"Protecting people against bioterrorism is important - as is protecting against the entrenched scourges of disease, poverty, hunger and environmental degradation," says co-author Abdallah S. Daar, MD, a member of the African Union's High-Level Biotechnology Panel, Director of Ethics and Policy at the McLaughlin Centre for Molecular Medicine and co-director with Dr. Singer of the CPGGH. "We must be very careful that addressing the needs of the 90% of humankind that lives in the developing world is not compromised by an unbalanced emphasis on bio-security.


"Though it may sound counter-intuitive, the most promising way to ensure the peaceful use of modern biotechnology is first to build international biotechnology science capacity, which always goes with the development of regulatory regimes, professional codes of conduct and often with international collaborations. It is these that will mitigate against misuse. Bioscience promises profound benefits for the health, well-being and prosperity of all humanity, especially for those in poor countries, and must be given high priority," says Dr. Daar.


The G-8, working with heads of state from the developing world, is in the best position to help ensure that a strong global community of scientists is created to protect against the potential risks that could result from carelessness or misuse with respect to this science, he adds.


Co-author Elizabeth Dowdeswell, former UN Under Secretary-General and Executive Director of UNEP, says that unlike highly guarded nuclear science, much of biotechnology science is freely disseminated in open literature and its pursuit requires little capital investment.


"So much of bioscience information is in the public domain. We cannot create an agency to inspect tens of thousands of biotech labs around the world. What we can do, indeed the one strategy that makes sense, is to expand and illuminate the pursuit of science, to enhance its transparency worldwide."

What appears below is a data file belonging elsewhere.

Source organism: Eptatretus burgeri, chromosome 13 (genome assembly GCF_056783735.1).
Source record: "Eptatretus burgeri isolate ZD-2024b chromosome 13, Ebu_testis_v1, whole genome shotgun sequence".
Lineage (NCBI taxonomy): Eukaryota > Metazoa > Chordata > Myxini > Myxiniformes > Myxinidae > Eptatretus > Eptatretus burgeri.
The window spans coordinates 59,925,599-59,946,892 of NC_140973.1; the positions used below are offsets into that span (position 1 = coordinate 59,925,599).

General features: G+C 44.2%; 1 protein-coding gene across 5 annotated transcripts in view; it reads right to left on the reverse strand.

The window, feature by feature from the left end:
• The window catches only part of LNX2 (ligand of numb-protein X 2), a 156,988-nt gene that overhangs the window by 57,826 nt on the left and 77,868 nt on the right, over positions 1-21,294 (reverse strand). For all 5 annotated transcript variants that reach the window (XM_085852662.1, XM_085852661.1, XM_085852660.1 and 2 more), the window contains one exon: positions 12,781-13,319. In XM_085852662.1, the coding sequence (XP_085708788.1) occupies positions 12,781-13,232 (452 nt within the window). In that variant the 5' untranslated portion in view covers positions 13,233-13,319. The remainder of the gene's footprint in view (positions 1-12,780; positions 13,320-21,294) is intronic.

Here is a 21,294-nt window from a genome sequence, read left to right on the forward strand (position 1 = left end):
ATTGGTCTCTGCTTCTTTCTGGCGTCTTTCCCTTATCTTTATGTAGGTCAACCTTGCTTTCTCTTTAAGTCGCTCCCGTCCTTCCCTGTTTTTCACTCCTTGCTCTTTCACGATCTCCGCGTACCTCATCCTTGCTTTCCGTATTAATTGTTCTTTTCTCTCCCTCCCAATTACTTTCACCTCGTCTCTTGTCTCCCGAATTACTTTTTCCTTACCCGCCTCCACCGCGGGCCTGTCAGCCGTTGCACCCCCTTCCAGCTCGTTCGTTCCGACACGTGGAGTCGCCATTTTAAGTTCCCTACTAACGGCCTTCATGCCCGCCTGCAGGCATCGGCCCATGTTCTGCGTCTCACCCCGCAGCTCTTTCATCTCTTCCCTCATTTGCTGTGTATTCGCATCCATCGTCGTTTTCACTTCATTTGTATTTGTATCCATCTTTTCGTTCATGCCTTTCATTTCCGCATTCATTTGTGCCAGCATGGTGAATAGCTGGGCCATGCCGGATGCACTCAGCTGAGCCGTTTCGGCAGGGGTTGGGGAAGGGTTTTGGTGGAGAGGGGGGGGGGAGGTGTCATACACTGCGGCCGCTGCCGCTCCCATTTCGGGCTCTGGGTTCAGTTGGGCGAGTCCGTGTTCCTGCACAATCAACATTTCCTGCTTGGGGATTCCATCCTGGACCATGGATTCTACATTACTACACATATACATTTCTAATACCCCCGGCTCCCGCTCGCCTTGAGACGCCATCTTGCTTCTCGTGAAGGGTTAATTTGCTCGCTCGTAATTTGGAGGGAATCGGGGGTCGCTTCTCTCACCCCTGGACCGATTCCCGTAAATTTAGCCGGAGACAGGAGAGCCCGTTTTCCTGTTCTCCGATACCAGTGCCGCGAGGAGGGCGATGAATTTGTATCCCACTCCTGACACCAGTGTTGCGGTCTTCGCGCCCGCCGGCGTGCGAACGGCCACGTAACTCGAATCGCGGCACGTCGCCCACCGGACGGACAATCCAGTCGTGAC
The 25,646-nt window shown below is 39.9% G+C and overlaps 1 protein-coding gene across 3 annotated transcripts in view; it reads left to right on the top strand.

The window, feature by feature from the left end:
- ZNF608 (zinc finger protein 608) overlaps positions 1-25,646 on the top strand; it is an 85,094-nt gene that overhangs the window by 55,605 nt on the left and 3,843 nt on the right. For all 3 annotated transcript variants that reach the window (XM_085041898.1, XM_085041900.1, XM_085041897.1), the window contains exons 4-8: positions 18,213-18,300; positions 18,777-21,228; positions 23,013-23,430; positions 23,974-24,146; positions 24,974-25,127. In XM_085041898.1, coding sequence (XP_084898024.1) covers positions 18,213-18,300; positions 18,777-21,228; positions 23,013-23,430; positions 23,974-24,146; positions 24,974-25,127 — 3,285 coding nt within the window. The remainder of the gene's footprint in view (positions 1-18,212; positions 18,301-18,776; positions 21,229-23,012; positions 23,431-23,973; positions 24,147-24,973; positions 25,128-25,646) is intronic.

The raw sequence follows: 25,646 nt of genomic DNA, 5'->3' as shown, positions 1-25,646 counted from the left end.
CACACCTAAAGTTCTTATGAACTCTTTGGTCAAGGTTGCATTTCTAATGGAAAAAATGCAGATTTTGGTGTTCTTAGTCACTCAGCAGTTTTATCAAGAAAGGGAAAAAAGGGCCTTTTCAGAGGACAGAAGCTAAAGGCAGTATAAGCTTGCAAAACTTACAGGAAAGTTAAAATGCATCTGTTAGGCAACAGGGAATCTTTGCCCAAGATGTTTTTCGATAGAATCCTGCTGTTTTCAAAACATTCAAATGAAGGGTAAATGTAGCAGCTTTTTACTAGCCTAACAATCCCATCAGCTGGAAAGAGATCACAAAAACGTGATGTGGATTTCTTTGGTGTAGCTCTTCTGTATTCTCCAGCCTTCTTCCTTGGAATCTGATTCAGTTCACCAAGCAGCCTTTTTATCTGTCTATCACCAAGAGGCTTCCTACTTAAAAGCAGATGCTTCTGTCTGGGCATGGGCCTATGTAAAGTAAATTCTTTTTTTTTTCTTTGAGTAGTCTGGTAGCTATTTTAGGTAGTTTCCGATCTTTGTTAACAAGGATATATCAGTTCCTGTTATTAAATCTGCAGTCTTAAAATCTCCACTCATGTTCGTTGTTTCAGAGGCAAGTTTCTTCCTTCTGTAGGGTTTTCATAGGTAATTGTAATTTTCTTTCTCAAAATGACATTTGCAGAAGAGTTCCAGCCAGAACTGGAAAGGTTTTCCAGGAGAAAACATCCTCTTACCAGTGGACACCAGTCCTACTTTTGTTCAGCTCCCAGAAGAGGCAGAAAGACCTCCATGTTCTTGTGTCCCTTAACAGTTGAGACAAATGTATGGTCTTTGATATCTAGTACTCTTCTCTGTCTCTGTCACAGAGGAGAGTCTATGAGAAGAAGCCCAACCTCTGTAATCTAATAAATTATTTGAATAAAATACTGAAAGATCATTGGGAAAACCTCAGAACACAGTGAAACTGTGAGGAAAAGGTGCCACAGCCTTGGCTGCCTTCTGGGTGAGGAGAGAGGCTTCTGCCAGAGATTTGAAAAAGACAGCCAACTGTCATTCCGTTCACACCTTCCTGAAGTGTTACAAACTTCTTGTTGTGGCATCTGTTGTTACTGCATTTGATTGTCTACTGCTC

She added that the network's other objectives could include raising public awareness and understanding, providing a forum for exchange of views, being a neutral and authoritative disseminator of information, shaping institutional and public policy, promoting technology, building capacity, and evaluating and assessing initiatives.


Says Dr. Singer: "India, China, Singapore, Korea, South Africa, and Brazil are all at various stages of becoming powerhouses in the biological sciences. Even a relatively small and poor country like Cuba has a strong biotechnology capacity: it has, for example, developed the world's first vaccine against meningitis B. This global dispersion of science mandates a global approach to ensuring the science is not misused, intentionally or carelessly, to fuel next generation bio-weapons."


"Bioterrorists require darkness to succeed. The global network approach we advocate will shine as much light as possible on this science to increase its use to fight disease and hunger and reduce the risk of it being used with malevolent intent.


"In effect we are calling for an 'IAEA of biotechnology' -- not with a team of IAEA-type inspectors, though, but an expanding global network of scientists," says Dr. Singer.


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University of Toronto Joint Centre for Bioethics
Innovative. Interdisciplinary. International. Improving health care through bioethics.
The JCB is a partnership among the University of Toronto and 15 health care organizations. It provides leadership in bioethics research, education, and clinical activities. Its vision is to be a model of interdisciplinary collaboration in order to create new knowledge and improve practices with respect to bioethics. The JCB does not advocate positions on specific issues, although its individual members may do so.